Pain Doctors Walk Tightrope Between Healer And Criminal Suspect

Explore:  Fraud Physicians

Pain management clinics perform a vital service for patients with chronic illnesses and acute injuries. Without pain medications, some patients would be unable to work or even handle everyday tasks. In some cases, untreated pain would be excruciating and unbearable.

However, not everybody who relies on the services of a pain clinic is a legitimate patient — drug-addicted individuals also frequent hospitals and doctors’ offices to score painkillers. Abuse of prescription medications has, in fact, become an epidemic. According to the Centers for Disease Control and Prevention (CDC), an average of 100 people in the United States die each day from a drug overdose, mostly involving prescription pharmaceuticals rather than illicit drugs.

Pain clinics have, thus, been subject to tighter restrictions and closer scrutiny. Although protecting vulnerable individuals from substance abuse is an important goal, the legislation and law enforcement response has also affected legitimate doctors, their staff and their patients. Healers often find themselves the target of criminal investigations:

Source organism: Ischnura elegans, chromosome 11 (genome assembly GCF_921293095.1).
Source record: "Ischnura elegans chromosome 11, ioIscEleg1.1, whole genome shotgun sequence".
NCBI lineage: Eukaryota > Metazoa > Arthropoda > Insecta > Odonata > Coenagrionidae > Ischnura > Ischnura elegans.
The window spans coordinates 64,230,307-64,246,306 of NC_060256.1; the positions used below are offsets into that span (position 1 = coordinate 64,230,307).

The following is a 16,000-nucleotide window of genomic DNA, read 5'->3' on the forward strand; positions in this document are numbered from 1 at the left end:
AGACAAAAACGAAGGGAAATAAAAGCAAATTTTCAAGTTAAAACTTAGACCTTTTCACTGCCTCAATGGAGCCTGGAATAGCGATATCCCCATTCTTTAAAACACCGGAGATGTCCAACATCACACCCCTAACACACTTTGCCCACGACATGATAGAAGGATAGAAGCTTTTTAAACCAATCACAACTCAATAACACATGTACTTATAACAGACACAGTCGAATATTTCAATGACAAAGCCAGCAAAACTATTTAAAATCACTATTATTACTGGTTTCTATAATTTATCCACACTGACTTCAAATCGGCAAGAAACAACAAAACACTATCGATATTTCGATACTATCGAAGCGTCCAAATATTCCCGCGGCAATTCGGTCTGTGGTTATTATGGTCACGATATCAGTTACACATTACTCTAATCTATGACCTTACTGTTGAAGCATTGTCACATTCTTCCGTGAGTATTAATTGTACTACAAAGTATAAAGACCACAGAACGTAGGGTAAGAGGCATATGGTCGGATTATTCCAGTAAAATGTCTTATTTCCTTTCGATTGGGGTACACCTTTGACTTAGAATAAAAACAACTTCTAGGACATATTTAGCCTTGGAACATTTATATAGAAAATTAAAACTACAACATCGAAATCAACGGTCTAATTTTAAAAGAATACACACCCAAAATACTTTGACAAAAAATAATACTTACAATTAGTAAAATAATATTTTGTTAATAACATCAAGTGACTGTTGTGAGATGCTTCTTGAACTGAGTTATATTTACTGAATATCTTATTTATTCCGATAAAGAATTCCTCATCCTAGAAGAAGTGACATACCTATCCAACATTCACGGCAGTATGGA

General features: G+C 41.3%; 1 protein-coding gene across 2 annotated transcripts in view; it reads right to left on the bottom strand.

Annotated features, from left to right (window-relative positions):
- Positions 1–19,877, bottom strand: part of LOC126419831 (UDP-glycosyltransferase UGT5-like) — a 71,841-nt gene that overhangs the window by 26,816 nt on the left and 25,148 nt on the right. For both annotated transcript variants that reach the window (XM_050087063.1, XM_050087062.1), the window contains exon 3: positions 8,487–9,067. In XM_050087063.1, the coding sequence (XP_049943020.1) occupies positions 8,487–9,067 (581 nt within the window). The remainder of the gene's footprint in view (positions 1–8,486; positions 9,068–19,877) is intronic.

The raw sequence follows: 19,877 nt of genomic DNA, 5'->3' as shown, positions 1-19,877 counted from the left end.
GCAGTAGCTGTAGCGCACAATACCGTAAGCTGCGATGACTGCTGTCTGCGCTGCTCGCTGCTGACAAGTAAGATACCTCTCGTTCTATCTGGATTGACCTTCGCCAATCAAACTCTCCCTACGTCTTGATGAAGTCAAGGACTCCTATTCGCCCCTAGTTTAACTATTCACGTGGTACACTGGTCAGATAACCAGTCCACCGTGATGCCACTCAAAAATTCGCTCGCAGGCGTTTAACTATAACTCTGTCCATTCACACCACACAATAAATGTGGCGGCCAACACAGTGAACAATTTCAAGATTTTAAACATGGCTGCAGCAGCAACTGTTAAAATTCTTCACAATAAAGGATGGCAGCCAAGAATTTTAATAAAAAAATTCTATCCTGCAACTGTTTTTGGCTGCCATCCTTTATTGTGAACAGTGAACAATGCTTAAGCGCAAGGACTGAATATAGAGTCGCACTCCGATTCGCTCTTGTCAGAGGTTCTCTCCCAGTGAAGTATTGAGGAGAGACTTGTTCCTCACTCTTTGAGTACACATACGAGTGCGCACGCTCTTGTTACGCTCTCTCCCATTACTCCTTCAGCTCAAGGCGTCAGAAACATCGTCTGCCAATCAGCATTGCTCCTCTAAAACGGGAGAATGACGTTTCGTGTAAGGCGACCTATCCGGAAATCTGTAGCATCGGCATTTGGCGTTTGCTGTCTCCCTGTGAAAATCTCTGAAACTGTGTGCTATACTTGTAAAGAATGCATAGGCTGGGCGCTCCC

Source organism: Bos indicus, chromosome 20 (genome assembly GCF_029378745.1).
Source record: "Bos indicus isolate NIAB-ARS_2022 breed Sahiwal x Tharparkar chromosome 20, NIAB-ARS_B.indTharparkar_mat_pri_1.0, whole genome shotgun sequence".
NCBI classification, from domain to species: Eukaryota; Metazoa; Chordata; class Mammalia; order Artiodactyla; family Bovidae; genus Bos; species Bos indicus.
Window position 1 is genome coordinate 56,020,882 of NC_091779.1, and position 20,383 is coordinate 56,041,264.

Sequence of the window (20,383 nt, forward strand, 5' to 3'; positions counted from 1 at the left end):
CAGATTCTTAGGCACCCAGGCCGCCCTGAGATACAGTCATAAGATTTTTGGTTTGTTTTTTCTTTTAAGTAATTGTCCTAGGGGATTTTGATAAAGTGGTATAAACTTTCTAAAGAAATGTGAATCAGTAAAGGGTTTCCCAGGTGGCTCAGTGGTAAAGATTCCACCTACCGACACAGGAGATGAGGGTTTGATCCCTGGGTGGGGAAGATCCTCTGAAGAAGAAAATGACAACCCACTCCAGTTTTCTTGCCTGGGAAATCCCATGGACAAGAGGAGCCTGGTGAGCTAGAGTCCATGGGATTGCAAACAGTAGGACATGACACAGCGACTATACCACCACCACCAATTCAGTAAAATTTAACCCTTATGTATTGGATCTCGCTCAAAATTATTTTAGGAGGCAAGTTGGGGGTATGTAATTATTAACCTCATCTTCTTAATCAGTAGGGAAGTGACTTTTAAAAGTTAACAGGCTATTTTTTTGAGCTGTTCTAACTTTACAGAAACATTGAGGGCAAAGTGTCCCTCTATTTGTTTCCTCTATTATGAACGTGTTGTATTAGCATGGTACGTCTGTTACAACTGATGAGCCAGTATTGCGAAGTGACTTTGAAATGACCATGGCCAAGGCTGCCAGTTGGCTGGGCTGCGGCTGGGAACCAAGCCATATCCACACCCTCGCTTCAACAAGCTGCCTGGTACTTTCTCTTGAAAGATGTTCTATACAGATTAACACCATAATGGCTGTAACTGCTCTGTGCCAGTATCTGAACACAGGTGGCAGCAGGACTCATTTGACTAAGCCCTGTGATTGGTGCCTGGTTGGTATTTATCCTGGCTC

• In the spring of 2007, the U. S. Drug Enforcement Administration (DEA) indicted three people in Southern Ohio who the agency alleges ran an illegal pain clinic — often referred to as a pill mill — at the center of the overdose deaths of 14 patients.
  • All three defendants received hefty jail terms for their roles in dispensing addictive medications, such as alprazolam, carisoprodol, diazepam, hydrocodone and oxycodone.
  • Alice Huffman was sentenced to five years, and her mother Denise Huffman was sentenced to 12 years in prison. Dr. Paul Volkman — who continues to proclaim his innocence — received four life sentences.

Besides the threat of lengthy incarceration, pain doctors and staff face career-changing repercussions. Ohio HB 93, for example, places cumbersome restrictions on pain clinics and allows the pharmacy board to suspend a facility’s license without a hearing. The bill also expands access by the Ohio Medical Board and Ohio Board of Nursing to criminal information gathered by law enforcement agencies.

Topics:  Fraud, Physicians

Published In: Criminal Law Updates, Health Updates

DISCLAIMER: Because of the generality of this update, the information provided herein may not be applicable in all situations and should not be acted upon without specific legal advice based on particular situations.

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